Our willingness to throw money at the military, heedless of the need or cost, reflects a deep anxiety about the changing world we live in, combined with a general sense that the military is one of the few remaining functional public institutions.
The world scares us, and for good reason: Economic collapse, political stalemate, rising powers poised to eat our national lunch, global instability, terrorism, violence in the Middle East, dwindling fossil fuels, climate change.... It's more than enough to leave you with the anxious sense that somebody needs to do something.
Americans look to the military to Fix Things. After all, the military can be relied on to go where it's told and do what it's asked to do. In 2012, 75 percent of Americans told Gallup that they had "a great deal" or "a lot" of confidence in the military. In contrast, only 37 percent had confidence in the presidency, and a mere 13 percent had confidence in Congress.
As a result, the military has become our go-to tool for fixing whatever happens to be broke. Today, we expect the military to plan agricultural programs in Afghanistan, protect us from cyber attack, sponsor radio talk-shows in Iraq, and run health clinics in Mali. We want the military to deliver humanitarian aid in Japan, collect human intelligence, and convince the Egyptian military to respect democracy. We want the military busy here at home, too, putting out summer forest fires, patrolling New York's Grand Central Station, and stopping illegal immigration in Arizona.
More and more, we're funding the military to take on a multitude of tasks that would once have been considered the province of civilian government agencies. Inevitably, this blurs the boundary of just what constitutes a military task and what constitutes a civilian task. Which in turn raises a deeper question: Should we view these developments as the militarization of American foreign policy (and, increasingly, of domestic policy as well)? Or is this phenomenon better understood as something different -- as, perhaps, the civilianization of the military, or the metamorphosis of the military into something still unknown, in support of ever-murkier strategic aims?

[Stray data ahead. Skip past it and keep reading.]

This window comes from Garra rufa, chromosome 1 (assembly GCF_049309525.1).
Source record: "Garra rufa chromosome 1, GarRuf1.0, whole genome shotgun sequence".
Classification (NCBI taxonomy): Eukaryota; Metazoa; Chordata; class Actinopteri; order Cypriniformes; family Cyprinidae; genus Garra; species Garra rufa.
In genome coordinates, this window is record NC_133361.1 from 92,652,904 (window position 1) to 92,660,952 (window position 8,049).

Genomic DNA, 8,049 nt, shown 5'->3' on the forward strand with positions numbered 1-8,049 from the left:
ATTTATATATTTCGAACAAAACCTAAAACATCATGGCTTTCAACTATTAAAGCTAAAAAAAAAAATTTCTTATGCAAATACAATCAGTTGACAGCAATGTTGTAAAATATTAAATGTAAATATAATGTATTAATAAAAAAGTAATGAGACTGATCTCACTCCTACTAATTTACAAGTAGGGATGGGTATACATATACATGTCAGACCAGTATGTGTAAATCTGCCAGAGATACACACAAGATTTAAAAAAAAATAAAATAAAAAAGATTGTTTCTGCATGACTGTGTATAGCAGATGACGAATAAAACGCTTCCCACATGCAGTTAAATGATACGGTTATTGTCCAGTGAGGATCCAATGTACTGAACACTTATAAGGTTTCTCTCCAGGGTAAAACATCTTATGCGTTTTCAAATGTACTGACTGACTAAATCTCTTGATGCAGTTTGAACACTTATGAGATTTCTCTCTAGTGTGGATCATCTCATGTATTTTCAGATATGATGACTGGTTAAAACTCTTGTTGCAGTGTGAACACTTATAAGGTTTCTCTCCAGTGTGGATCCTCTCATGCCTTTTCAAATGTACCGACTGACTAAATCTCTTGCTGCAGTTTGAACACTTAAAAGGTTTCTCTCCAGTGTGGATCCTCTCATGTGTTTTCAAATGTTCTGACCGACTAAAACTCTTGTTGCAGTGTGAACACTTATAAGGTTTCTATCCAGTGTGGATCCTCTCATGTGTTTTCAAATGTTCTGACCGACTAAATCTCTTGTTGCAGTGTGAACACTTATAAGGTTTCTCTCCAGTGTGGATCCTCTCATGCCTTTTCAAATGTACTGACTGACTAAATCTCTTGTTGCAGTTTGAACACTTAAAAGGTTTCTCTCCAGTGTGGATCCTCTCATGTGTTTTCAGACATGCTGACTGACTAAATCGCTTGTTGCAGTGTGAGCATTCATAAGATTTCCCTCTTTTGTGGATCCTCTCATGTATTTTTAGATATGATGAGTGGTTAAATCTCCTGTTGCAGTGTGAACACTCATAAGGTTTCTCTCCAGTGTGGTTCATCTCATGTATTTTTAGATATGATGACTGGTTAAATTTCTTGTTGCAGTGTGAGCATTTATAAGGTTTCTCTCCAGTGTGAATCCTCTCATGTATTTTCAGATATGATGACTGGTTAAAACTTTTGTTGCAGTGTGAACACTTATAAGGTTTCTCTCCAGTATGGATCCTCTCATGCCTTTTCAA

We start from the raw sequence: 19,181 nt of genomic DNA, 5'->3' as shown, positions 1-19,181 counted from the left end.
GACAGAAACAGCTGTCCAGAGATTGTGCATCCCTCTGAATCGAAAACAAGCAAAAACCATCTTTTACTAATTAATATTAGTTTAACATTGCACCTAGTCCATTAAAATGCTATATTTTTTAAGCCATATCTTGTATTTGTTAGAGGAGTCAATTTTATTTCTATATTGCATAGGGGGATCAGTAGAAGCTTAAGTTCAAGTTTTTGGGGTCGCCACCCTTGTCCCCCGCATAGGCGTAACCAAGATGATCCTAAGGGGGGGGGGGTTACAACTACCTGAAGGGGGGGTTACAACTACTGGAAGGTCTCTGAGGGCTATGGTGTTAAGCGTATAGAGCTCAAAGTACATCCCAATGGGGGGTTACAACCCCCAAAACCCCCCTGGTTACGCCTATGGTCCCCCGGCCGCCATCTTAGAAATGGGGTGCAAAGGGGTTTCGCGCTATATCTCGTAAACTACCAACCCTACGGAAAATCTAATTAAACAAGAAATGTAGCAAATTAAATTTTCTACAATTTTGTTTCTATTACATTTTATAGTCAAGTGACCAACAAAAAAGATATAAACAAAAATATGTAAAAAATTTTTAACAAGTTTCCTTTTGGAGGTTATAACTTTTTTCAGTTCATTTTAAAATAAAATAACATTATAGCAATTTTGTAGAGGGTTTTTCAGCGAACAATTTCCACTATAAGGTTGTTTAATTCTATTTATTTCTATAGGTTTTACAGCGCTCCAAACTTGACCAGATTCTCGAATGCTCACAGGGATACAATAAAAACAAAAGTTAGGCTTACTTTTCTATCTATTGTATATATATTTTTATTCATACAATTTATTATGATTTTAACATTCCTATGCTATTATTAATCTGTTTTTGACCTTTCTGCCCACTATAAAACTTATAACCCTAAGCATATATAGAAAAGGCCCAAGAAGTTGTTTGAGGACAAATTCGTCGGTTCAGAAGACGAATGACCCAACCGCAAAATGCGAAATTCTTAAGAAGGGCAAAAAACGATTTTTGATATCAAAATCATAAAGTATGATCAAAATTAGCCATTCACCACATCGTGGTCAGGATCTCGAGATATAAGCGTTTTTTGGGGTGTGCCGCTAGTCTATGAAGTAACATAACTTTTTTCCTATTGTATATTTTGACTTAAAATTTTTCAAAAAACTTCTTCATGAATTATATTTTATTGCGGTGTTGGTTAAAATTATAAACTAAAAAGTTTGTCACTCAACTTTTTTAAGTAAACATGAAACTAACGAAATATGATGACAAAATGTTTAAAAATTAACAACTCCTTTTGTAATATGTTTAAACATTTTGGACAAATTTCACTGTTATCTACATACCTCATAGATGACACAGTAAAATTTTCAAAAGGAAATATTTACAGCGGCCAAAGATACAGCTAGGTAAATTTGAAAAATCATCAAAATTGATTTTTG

To put the question a little differently, in today's interconnected, globalized world -- in which the lines between "war" and other kinds of "security threat" have blurred, in which it's harder and harder to distinguish between battlefields and zones of peace, between foreign and domestic, between civilians and combatants -- what exactly is the American military? More to the point, what's it for? (And if the answer is, "everything," then what happens to our longstanding assumptions about civilian control of the military?)
Unfortunately, even as Americans ask the military to do more and more, we understand it less and less. Military personnel certainly feel misunderstood: in its 2012 annual survey, the Military Times found that more than 75 percent of all active duty personnel and reservists felt that "The military community has little in common with the rest of the country and most civilians do not understand the military."
Many civilians would no doubt say the same, and that's more than a little disturbing, given the military's perpetually expanding role. All most civilians really know, in the end, is that the military has more money. And sequestration talk notwithstanding, we seem determined to keep it that way.